Why is tech debt hard to articulate? Well, how do you define "mess", how do you define "clean"? (I certainly won't define either here, or the verb "cleaning".) How many explanations/reframings/deconstructions of "tech debt" are there? The terms we use to talk about this stuff in general are vague already, so it makes sense for specific things in the code base perceived by intuition to be "tech debt" to be hard to reify into specific problems, especially in a short form right this moment during standup. The size of the mess doesn't really help things either. If it's a small mess, there can be endless subtlety and even disagreements. If it's a big mess, like the extreme example of the shit room, you just want to say "just look at it all!", which doesn't help a non-technical manager who lacks any intuitive concept of code cleanliness and can't really see it.
If you haven't developed a familiarity with the shit room, but you have to work in it anyway, you're psychologically probably not going to want to articulate the details very much. If you're the lucky person who needs to work in a shit room to get this thing done, then ahead of time, there's just this vague shit room you know you'll have to explore some subset of the details of to finish, you expect things to go the opposite of smoothly, but you hope you don't have to spend too much time with it; during, you're focused on fixing the problem and getting out as fast as you can; after, you just want to forget about it.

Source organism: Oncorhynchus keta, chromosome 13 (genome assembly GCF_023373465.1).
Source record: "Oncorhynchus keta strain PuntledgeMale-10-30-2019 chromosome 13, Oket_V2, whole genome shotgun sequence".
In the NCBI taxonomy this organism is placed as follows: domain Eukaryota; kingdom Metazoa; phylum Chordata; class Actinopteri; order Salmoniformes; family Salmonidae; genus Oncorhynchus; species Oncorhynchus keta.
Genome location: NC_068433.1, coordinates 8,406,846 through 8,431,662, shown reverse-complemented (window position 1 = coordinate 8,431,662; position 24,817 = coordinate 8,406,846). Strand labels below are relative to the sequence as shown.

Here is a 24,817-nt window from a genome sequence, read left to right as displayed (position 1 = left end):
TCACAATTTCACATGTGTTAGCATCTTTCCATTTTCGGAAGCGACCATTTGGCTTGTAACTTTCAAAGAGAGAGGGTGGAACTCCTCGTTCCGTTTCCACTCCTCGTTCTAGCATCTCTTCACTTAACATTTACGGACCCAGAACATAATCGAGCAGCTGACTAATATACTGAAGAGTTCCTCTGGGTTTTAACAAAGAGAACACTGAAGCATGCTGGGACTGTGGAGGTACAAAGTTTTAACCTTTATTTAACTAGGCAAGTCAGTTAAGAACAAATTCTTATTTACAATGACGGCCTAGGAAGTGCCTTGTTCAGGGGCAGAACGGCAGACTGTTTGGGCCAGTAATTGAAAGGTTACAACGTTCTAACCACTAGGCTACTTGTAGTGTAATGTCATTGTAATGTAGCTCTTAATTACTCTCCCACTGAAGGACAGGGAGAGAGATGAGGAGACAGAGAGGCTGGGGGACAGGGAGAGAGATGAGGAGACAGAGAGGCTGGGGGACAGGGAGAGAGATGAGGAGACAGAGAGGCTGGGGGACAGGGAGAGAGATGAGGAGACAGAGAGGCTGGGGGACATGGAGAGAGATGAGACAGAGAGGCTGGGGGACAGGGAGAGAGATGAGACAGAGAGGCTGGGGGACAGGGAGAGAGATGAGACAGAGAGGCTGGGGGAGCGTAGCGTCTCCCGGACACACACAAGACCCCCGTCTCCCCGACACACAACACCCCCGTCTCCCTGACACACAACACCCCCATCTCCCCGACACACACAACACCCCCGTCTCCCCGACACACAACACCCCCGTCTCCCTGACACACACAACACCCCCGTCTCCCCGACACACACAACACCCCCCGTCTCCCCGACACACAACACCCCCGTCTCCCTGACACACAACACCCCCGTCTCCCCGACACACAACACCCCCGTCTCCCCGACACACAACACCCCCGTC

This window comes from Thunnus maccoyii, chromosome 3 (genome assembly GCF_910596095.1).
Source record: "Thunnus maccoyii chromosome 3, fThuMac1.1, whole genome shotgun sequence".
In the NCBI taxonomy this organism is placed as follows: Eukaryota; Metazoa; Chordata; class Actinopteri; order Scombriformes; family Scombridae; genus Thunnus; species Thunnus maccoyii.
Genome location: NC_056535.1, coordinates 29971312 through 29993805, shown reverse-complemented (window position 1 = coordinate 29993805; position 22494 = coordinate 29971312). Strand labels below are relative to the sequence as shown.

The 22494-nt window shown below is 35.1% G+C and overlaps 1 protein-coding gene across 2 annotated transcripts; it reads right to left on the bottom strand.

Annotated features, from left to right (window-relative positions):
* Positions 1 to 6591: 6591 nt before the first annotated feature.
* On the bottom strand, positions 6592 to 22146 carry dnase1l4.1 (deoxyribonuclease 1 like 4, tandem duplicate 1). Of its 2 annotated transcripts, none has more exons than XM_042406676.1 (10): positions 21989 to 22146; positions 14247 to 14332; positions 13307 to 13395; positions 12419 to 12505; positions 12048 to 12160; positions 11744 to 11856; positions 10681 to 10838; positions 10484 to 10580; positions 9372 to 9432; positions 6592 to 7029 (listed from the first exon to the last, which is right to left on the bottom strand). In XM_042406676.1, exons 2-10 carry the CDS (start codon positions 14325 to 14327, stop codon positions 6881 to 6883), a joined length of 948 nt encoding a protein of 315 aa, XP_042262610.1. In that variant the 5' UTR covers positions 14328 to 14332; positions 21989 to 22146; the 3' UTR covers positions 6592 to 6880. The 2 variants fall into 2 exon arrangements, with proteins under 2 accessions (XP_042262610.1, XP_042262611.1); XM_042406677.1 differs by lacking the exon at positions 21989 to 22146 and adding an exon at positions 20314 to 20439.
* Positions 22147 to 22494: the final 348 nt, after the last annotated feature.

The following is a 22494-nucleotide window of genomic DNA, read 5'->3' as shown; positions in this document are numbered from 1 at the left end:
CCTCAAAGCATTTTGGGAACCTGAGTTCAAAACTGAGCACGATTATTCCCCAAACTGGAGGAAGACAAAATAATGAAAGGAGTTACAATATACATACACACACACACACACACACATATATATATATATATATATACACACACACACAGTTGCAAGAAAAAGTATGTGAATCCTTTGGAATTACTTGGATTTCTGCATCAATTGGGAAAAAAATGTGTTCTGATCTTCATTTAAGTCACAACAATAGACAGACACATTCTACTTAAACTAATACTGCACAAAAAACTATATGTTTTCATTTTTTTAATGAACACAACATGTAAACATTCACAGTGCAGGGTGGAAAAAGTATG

This can be countered to some extent by permitting some preliminary exploration, or "spike" work, and the output can serve as at least partial articulation for future reference.. I've got two examples of tech debt from my last job near the end of the post, but I've left out literal pages and pages of articulation that was done by me/other people over time.